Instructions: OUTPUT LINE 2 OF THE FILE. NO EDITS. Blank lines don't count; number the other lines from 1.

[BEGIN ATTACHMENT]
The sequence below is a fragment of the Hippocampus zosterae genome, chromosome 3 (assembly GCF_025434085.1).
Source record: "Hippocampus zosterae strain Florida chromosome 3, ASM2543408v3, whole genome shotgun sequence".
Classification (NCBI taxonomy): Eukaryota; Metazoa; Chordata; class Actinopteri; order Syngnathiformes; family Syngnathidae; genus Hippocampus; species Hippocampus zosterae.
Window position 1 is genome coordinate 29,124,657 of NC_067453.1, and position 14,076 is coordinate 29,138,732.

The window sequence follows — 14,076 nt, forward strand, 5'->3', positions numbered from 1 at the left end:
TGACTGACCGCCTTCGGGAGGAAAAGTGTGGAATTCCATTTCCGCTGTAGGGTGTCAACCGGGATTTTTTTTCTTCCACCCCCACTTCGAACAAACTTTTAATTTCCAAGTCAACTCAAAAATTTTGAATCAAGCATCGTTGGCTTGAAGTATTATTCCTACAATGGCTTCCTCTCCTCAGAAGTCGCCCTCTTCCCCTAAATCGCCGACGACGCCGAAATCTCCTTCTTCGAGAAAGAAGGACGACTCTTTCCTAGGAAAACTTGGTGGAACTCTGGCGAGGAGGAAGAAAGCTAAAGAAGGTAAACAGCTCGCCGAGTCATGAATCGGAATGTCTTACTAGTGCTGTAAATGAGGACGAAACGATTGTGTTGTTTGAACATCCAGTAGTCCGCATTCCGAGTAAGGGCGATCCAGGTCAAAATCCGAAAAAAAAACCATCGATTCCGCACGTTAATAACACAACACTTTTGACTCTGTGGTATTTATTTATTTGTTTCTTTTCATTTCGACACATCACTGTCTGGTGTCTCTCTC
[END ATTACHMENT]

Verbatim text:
Source record: "Hippocampus zosterae strain Florida chromosome 3, ASM2543408v3, whole genome shotgun sequence".